Legislators’ work pays off in new state regs for nursing homes

  • State Rep. Jo Comerford, D-Northampton FILE PHOTO

  • State Rep. Paul Mark, D-Peru FILE PHOTO

  • State Rep. Natalie Blais, D-Sunderland   FILE PHOTO

Staff Writer
Published: 4/30/2020 3:55:09 PM

After weeks of advocating for one of the most vulnerable populations in Massachusetts, with a large number of illnesses and deaths among them during the COVID-19 pandemic, local legislators are seeing some of the fruits of their labors as the governor has announced there will now be more requirements and accountability in nursing homes across the state.

State Sen. Jo Comerford, D-Northampton, chairwoman of the Joint Public Health Committee, said she has “definitely seen that advocacy gets greater resources and support.”

For instance, reporting from some nursing homes in her district has been sporadic, at best, but that is about to change. In the past few months, as COVID-19 raged through at least two in Greenfield – according to state reports, Buckley HealthCare Center, owned by a company headquartered in Tennessee, topped 30 deaths recently.

The Recorder has repeatedly tried to reach someone at National HealthCare Corporation, owner of Buckley HealthCare, for comment, but to no avail.

“So many of our constituents asked for this,” Comerford said. “This is actually the second phase of support for our nursing homes.”

State Rep. Paul Mark, D-Peru, said the House passed legislation April 21 concerning tracking data at long-term care facilities and elder housing facilities. That legislation asked for the accurate and daily data on COVID-19 cases and deaths to public health officials that the state has now implemented.

Mark said that was done in an effort to protect those most in need. He and his colleagues said the state needs accurate daily data that has been so difficult to obtain throughout the pandemic.

Mark and state Rep. Natalie Blais, D-Sunderland, said this type of reporting is critical.

Comerford said the first phase of the governor’s plan and funding included mobile testing, which, for instance, Charlene Manor Extended Care Facility took advantage of early on when it invited the National Guard to do some testing as it started to see residents fall ill. But even then, only those who had symptoms were tested. As of early this week, Charlene Manor reported 15 positive cases who are being treated at the facility; six had recovered from past positive results and four had died.

Poet’s Seat Health Care Center has been sporadic with its reporting to The Recorder. At times, its owner has provided information about positive cases and deaths, and at other times, the newspaper has been told the center would not share any numbers or information about how residents are being cared for and if they or staff members have been diagnosed with COVID-19.

Comerford said in phase one, the state provided $130 million in funding getting personal protection equipment (PPE) to nursing homes across the state. She said the state also started providing funding for nursing homes so their staff can receive hazard pay during the pandemic. Phase two, she said, provides an additional $130 million.

“This will be an intense injection,” Comerford said. “We’re moving from mobile, for instance, to required testing.”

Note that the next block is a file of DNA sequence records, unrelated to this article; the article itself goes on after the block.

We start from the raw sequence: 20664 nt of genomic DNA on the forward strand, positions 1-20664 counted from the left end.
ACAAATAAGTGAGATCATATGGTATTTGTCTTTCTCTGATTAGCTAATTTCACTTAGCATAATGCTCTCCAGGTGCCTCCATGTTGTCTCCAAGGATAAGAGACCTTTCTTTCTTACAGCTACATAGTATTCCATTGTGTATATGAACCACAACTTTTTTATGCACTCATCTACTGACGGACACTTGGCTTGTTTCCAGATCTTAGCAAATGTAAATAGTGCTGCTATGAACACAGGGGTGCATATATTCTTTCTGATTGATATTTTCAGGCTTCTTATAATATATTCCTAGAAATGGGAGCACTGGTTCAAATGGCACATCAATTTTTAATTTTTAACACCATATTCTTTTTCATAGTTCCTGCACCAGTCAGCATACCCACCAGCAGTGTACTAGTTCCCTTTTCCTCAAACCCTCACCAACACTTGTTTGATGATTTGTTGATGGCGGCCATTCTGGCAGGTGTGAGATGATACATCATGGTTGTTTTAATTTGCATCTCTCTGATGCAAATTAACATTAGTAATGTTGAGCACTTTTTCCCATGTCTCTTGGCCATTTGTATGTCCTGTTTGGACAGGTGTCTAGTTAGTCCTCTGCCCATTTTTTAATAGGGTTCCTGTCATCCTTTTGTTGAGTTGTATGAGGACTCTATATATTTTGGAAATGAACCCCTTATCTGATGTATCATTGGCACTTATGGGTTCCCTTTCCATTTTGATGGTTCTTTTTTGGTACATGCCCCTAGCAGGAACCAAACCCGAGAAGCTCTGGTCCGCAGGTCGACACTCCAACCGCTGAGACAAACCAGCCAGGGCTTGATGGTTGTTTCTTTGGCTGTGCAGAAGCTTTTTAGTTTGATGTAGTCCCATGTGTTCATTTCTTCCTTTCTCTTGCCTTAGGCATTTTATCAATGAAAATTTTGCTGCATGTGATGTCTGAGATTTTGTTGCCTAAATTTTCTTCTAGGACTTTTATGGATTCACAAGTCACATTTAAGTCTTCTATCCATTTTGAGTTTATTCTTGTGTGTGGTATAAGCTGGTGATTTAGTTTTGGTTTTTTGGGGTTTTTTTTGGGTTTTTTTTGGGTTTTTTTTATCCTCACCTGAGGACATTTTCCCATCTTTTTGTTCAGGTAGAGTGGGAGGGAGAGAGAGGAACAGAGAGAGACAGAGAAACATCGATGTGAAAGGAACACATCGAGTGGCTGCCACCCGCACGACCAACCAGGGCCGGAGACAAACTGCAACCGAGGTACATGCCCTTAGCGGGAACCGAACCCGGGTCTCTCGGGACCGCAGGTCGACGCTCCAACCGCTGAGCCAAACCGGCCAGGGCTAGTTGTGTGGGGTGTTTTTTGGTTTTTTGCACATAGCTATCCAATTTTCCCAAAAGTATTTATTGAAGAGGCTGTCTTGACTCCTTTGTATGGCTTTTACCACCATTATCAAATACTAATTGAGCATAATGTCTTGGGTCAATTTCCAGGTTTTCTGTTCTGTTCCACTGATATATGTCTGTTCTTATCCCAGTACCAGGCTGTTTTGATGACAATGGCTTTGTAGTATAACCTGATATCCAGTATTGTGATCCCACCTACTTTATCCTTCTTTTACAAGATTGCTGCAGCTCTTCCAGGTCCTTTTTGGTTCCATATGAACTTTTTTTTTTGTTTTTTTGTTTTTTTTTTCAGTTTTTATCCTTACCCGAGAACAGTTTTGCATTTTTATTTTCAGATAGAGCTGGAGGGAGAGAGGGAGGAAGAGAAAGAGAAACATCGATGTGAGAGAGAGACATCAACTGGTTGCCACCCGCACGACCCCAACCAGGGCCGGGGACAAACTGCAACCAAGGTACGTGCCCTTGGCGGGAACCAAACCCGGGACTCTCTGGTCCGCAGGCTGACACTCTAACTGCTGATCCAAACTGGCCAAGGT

Comerford said testing is now required for all nursing home residents and staff.

“Constituents wanted assurance that their moms and dads would get tested,” she said. “There’s also a 28-point checklist that nursing homes will have to meet, and they will have to follow infection control protocol. It’s all pretty extensive, and they will be audited numerous times.”

She said the money in phase two will also be used for staffing and more PPE, as well.

“The state is funding in at the bottom, so it will be directed to the people, residents and staff, with public accountability for its use,” Comerford said. “It’s not going to go to profit margins for these for-profit facilities.”

Comerford said the state will also deploy clinical response teams to nursing homes that need them. Each team will consist of 10 nurses and certified personal assistants. She said those teams would go in at a nursing home’s request and help with care and other issues.

She said an initial audit will be done in each facility to provide a baseline, and then regular audits will be done to make sure nursing homes are meeting all state criteria for care.

“We wanted to ‘turbo charge’ our nursing homes,” Comerford said. “The state wants workers to know we support them and value their work, but we also need to make sure everything is being done to protect residents.”

Comerford said the bottom line is that the care of elders across the state is imperative. She said it is also critical to attract workers with the goal of lessening absences in the nursing home sector right now as they are needed most.

The senator said the funding was created by executive order as part of a state of emergency. She said the Senate has been advocating tirelessly for funding and stricter regulations, working with the governor and officials in health and human services. She said though legislators have had to continue work as usual, as well, like working with municipalities on earmarks, grants, school funding, nursing homes and their residents have been a major priority.

“This all shows that advocacy matters,” she said. “It also shows that constituents must be vigilant and call their legislators and the state to get what they want — that’s what they did — and the local delegation has done some fierce work to get them what they wanted, and we will continue to do so.”



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